Mark Cuban Condemns Sterling, But Says Ousting Owner A ‘Slippery Slope’
DALLAS (CBSNewYork/AP) — Dallas Mavericks owner Mark Cuban called Donald Sterling’s purported comments about minorities “abhorrent” while saying he didn’t think the NBA could force him out as owner of the Los Angeles Clippers.
Speaking in Dallas’ locker room before Game 4 of a first-round series against San Antonio on Monday night, Cuban said he trusted Commissioner Adam Silver to “operate under the best interest of the NBA.”
The outspoken billionaire said it was a “slippery slope” to suggest that Sterling should be forced out as owner over comments made in the privacy of his home.
“What Donald said was wrong. It was abhorrent,” Cuban said. “There’s no place for racism in the NBA, any business I’m associated with. But at the same time, that’s a decision I make. I think you’ve got to be very, very careful when you start making blanket statements about what people say and think, as opposed to what they do. It’s a very, very slippery slope.”
Two days earlier, Cuban declined to give his opinion over the brewing saga of the racist comments that Sterling is alleged to have made in a taped conversation.
While he was more forceful in his rebuke of Sterling in front of about two dozen reporters Monday, Cuban questioned how the league would legislate other forms of discrimination.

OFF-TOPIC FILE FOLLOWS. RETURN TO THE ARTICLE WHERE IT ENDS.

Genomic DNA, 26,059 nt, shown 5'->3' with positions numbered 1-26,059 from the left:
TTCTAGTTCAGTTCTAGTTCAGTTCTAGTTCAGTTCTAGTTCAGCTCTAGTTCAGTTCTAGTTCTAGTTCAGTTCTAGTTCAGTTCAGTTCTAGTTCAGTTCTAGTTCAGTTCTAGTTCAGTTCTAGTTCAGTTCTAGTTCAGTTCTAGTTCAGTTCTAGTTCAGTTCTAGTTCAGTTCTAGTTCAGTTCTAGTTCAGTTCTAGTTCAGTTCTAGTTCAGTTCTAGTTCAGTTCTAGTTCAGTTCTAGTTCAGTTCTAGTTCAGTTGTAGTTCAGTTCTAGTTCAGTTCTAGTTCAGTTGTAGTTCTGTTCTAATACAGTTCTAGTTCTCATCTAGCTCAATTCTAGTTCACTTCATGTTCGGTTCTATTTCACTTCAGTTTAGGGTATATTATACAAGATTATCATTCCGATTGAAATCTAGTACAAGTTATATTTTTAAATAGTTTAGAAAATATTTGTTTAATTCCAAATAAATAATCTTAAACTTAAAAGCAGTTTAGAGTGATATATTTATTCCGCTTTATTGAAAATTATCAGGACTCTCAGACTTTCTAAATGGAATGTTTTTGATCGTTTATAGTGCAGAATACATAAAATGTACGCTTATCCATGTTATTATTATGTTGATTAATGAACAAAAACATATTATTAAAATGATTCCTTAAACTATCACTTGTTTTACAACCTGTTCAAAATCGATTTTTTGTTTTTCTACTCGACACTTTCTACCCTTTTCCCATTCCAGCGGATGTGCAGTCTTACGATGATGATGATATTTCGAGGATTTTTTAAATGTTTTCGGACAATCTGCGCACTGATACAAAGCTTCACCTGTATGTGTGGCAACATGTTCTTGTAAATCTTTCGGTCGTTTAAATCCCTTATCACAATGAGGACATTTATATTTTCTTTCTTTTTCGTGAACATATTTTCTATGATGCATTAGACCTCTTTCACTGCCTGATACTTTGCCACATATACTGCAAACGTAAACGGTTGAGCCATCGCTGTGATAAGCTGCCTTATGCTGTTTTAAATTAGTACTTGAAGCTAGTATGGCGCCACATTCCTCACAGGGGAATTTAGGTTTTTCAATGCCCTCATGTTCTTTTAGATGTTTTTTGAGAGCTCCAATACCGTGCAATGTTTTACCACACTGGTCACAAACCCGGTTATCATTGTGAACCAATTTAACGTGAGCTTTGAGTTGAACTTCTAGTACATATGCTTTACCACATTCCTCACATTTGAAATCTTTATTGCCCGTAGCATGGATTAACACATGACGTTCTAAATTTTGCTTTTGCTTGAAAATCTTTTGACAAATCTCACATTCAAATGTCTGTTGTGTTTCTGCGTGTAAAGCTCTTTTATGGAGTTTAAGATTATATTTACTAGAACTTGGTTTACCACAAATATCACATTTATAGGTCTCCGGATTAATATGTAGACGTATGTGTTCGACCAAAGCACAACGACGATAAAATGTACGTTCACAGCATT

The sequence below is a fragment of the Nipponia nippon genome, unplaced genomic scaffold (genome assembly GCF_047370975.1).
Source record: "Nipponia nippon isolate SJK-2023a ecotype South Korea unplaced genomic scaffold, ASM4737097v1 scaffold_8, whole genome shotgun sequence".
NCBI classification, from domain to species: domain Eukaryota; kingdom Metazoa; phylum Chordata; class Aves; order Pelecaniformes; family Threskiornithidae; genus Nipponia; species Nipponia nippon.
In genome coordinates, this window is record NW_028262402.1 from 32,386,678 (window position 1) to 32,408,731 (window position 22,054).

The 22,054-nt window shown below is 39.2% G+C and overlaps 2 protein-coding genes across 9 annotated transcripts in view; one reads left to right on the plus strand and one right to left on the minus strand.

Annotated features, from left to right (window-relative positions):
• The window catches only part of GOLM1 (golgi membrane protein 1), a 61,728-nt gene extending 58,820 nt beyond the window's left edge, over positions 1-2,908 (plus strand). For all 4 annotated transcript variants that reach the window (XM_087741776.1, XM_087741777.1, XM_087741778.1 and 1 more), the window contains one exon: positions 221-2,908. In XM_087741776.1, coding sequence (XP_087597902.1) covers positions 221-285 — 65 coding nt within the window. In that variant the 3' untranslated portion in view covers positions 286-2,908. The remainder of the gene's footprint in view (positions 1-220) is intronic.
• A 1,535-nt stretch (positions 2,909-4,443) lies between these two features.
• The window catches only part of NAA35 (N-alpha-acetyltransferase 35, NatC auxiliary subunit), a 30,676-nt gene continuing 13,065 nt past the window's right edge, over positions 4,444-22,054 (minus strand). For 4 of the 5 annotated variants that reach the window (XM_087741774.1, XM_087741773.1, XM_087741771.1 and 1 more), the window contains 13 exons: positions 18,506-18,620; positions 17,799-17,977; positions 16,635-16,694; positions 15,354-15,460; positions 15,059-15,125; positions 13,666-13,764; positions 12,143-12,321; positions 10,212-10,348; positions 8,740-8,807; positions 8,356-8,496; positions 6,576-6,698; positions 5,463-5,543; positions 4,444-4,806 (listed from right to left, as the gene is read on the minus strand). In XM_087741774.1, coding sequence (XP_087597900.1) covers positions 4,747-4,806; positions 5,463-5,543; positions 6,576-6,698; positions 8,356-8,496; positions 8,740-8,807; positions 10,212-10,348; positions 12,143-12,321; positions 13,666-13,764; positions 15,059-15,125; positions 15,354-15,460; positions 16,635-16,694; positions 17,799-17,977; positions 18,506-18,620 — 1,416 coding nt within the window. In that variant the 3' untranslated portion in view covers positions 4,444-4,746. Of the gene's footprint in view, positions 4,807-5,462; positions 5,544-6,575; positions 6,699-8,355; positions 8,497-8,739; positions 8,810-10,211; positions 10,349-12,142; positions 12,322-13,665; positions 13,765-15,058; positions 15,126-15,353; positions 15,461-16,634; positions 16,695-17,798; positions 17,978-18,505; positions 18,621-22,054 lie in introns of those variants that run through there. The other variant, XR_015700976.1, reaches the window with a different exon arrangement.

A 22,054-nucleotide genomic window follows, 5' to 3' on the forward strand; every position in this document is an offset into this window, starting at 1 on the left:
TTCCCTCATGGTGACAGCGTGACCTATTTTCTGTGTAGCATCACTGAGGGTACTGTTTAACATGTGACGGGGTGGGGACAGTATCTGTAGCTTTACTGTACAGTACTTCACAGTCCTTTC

“How many people are bigoted in one way or the other in this league?” Cuban asked. “I don’t know. But you find one, all of a sudden you say well, you can’t play favorites being racist against African-Americans. Where do you draw the line?”
Asked if the league would be better off without Sterling as an owner, Cuban said, “At this point, yes.”
“But that has nothing to do with the rules that we have to live by,” Cuban said. “There’s a lot of things I don’t agree with that by letter and rule of law has to happen anyway. When you live in a country of laws, you want to support there are laws.”
Cuban said it would be “damn scary” if the league set a precedent by trying to boot Sterling.
“In this country, people are allowed to be morons,” Cuban said. “They’re allowed to be stupid. They’re allowed to think idiotic thoughts.”
He added: “But regardless of your background, regardless of the history they have, if we’re taking something somebody said in their home and we’re trying to turn it into something that leads to you being forced to divest property in any way, shape or form, that’s not the United States of America. I don’t want to be part of that.”
Cuban noted that he recently fought the Securities and Exchange Commission over claims that he broke laws on insider trading. And he has remained outspoken against the SEC since he won the civil lawsuit the agency filed against him over the sale of his shares in an Internet company.
“Yet I still support the rule of law,” Cuban said. “There’s a reason why we have a (league) constitution. It’s worked for 50, however many years. It will continue to work.”
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